Equitable: Will we all benefit?

Score: 2

Cohort says employees are key to success. They develop the hardware and software, work with partner firms and provide operational support to the armed forces. Many, it says are current reservists or former soldiers, sailors and airmen. It runs training programmes for future leaders and high potential engineers and MASS has joined the 5% Club, which is not a euphemism but an actual organisation. Its member firms seek to boost the number of students, apprentices and graduates on training schemes to 5% of their total workforce.

Unusually, perhaps, the company's founders sit on the remuneration committee in defiance of the QCA Corporate Governance Code, which requires that only independent non-executives participate. I think this is a good thing. They are very experienced, Stanley Carter a non-executive director owns 22% of the shares, and Nick Prest, executive chairman, owns 5% of the shares. They have kept a lid on remuneration, where it has spiralled out of control at so many "compliant firms". Yet the talent has not walked out of the door as the high pay club might insist. Chief Executive Andrew Thomis and finance director Simon Walther have worked for the company since 2006, the year it floated, which may speak volumes about the culture.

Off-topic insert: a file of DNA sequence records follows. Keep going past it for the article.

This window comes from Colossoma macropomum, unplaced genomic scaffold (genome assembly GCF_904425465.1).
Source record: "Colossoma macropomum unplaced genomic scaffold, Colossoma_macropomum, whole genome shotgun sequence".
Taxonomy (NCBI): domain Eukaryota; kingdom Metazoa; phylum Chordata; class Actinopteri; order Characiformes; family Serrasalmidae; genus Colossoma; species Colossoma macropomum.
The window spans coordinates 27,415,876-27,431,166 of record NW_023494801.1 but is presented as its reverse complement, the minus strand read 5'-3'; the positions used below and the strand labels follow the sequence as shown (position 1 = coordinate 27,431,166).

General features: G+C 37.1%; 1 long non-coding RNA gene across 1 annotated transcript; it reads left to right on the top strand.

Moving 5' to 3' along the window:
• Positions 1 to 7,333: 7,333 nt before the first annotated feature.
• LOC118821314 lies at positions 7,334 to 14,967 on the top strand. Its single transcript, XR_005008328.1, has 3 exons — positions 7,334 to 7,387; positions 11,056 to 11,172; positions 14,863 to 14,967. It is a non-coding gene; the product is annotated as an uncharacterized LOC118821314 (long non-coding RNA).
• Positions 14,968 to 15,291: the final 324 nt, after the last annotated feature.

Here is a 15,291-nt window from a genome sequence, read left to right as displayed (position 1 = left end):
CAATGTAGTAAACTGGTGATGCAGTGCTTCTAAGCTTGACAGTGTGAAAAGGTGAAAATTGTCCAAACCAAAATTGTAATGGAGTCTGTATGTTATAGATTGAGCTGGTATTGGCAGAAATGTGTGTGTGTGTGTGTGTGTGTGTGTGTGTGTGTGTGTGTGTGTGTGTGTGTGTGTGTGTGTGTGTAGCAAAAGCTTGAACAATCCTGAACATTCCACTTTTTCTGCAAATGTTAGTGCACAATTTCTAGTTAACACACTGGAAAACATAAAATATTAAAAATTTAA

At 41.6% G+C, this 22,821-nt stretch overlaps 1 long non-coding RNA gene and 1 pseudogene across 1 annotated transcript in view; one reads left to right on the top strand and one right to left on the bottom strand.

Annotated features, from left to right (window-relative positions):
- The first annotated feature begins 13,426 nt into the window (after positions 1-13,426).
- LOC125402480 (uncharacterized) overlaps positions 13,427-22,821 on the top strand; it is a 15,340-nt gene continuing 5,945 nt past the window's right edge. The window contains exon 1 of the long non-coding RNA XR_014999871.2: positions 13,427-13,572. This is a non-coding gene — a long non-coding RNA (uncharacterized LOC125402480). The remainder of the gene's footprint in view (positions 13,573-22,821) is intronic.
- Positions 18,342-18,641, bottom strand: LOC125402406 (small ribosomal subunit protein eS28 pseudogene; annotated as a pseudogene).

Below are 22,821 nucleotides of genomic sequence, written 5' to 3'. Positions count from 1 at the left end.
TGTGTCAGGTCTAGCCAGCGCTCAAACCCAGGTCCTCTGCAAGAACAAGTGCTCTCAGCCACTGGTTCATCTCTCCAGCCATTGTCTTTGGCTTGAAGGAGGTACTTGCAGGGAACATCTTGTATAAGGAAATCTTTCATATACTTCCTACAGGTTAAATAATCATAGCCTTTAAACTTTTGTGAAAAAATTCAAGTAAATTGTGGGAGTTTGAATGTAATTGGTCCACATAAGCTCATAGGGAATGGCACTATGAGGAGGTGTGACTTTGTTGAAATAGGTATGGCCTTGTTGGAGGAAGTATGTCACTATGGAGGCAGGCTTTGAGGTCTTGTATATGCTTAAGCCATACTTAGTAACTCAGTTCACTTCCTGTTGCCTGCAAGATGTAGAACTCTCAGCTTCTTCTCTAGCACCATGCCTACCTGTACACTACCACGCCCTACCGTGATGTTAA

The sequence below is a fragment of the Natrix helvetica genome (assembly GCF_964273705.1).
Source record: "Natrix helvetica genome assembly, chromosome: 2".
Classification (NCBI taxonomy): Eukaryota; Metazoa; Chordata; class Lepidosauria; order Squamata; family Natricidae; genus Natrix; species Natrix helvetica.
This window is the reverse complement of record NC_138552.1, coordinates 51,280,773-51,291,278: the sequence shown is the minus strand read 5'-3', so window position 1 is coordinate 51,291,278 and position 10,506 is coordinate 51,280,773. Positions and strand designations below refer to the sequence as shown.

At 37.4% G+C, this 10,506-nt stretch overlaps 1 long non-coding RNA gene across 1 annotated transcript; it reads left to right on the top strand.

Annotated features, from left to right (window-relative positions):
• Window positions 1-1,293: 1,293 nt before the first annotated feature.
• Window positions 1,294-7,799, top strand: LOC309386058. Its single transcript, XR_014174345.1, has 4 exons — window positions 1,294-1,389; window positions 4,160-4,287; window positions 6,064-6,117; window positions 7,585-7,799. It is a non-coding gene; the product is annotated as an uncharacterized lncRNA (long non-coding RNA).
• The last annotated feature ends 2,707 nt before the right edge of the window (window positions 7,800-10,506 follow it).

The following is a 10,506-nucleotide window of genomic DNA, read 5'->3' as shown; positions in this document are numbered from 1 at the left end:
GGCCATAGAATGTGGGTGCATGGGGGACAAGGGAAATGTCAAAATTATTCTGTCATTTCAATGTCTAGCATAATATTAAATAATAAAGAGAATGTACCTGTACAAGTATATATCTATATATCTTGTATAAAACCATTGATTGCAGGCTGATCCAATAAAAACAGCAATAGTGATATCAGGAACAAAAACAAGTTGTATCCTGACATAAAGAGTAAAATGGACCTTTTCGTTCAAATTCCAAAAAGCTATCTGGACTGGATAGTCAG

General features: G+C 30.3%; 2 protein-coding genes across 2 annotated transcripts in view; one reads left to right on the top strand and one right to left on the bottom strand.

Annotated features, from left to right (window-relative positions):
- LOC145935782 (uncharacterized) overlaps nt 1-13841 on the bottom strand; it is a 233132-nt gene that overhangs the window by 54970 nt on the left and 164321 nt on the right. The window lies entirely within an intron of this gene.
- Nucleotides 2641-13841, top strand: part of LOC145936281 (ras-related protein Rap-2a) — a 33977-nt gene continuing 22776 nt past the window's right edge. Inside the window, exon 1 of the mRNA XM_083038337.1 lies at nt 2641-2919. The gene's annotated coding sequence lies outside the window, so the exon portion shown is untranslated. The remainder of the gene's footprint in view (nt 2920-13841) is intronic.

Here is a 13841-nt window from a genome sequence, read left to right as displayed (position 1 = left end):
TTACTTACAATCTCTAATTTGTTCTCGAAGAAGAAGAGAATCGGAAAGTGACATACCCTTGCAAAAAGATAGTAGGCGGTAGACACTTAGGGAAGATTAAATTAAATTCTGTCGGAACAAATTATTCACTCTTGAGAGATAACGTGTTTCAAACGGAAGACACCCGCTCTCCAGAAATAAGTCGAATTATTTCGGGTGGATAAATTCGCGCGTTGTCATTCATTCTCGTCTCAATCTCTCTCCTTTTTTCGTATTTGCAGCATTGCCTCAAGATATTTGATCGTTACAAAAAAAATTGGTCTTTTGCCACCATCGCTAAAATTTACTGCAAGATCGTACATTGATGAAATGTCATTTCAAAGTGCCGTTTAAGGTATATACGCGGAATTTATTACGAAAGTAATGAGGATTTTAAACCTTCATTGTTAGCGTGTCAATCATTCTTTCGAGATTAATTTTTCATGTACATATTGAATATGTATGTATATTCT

They are paid well, about ten times the national median wage, but not extravagantly by modern standards. Bonuses can add up to 85% of salary, which believe it or not is modest in comparison to other firms, and executives are paid in a mixture of cash, restricted shares, and share options issued at the prevailing market price. Restricted shares cannot be sold without the approval of the chairman of the remuneration committee until the executives quit.